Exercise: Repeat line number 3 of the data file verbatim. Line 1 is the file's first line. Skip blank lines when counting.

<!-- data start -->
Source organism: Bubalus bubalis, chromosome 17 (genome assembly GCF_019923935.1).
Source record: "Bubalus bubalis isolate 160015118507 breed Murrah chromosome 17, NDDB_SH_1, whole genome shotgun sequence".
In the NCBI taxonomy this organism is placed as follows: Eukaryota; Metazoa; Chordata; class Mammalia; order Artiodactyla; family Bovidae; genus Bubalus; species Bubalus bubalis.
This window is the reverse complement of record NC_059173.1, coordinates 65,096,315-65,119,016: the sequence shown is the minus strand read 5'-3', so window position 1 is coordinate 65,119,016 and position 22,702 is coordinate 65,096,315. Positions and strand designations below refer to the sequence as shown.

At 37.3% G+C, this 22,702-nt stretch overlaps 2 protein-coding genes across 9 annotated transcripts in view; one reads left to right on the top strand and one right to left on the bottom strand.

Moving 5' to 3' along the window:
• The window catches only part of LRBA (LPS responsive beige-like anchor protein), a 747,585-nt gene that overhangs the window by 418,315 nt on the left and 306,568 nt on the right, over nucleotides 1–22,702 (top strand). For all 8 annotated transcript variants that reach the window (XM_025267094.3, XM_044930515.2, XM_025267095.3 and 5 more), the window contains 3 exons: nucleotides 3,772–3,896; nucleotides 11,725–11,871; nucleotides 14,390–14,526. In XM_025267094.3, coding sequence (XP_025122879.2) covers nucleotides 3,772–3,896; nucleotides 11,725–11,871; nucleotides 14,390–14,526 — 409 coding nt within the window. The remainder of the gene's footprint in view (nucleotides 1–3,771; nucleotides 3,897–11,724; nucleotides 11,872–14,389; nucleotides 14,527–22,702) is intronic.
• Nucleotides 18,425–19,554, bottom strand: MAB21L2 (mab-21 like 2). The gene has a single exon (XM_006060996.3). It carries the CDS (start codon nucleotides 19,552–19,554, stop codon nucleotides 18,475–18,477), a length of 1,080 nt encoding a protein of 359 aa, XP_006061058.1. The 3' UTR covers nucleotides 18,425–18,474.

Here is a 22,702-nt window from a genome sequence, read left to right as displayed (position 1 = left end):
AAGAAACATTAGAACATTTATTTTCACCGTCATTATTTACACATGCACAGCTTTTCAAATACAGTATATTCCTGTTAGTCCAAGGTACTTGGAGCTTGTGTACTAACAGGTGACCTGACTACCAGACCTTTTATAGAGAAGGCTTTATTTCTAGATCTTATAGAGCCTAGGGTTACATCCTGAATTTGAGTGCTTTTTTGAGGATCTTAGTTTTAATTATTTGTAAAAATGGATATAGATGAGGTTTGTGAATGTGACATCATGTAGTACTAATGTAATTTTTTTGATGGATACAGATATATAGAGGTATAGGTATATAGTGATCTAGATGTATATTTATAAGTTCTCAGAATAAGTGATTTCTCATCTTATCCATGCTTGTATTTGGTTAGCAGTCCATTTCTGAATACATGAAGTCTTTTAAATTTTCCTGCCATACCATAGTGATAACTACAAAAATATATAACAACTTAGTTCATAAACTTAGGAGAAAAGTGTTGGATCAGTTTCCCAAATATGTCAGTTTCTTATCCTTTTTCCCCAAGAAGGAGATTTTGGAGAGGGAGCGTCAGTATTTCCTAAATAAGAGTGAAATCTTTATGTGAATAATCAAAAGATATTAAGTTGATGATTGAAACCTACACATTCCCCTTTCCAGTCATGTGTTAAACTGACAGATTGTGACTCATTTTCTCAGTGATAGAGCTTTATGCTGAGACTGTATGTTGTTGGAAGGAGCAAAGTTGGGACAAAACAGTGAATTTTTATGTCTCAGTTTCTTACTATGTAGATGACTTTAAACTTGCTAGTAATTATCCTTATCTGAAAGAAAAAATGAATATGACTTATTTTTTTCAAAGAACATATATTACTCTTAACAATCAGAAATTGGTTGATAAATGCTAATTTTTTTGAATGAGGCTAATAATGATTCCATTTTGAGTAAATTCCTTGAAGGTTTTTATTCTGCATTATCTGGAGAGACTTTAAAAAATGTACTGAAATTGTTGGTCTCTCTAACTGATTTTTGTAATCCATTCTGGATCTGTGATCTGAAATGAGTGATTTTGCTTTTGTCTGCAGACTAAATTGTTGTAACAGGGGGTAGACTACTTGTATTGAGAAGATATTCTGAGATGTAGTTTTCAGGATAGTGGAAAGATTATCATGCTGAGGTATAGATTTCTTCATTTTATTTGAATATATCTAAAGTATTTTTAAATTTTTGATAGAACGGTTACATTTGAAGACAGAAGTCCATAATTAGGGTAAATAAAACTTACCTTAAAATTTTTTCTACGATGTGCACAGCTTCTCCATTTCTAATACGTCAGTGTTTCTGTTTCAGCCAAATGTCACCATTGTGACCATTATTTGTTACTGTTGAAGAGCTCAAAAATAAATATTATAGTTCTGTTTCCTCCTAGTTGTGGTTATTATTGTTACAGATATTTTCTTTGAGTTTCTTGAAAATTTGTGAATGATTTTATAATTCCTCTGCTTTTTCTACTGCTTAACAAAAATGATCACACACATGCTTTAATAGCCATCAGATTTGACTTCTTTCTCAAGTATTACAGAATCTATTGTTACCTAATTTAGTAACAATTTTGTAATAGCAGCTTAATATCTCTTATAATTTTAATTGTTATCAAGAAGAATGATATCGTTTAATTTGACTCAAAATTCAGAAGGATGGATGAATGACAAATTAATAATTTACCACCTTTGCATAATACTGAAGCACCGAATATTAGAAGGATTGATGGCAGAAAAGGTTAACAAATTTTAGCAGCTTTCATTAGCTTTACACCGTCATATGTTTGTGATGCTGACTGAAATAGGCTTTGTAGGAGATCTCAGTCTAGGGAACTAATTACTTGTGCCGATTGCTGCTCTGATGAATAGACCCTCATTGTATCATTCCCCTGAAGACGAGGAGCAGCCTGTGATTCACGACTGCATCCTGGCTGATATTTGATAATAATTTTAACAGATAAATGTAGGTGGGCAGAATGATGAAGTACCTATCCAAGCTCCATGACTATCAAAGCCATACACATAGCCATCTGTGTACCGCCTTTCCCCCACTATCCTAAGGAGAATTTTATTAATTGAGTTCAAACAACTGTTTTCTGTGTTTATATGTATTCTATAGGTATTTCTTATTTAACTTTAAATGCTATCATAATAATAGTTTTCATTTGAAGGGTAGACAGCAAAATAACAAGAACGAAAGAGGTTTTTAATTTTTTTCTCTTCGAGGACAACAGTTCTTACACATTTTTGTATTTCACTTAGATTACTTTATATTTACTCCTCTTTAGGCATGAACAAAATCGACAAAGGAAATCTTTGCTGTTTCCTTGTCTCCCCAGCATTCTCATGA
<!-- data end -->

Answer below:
In the NCBI taxonomy this organism is placed as follows: Eukaryota; Metazoa; Chordata; class Mammalia; order Artiodactyla; family Bovidae; genus Bubalus; species Bubalus bubalis.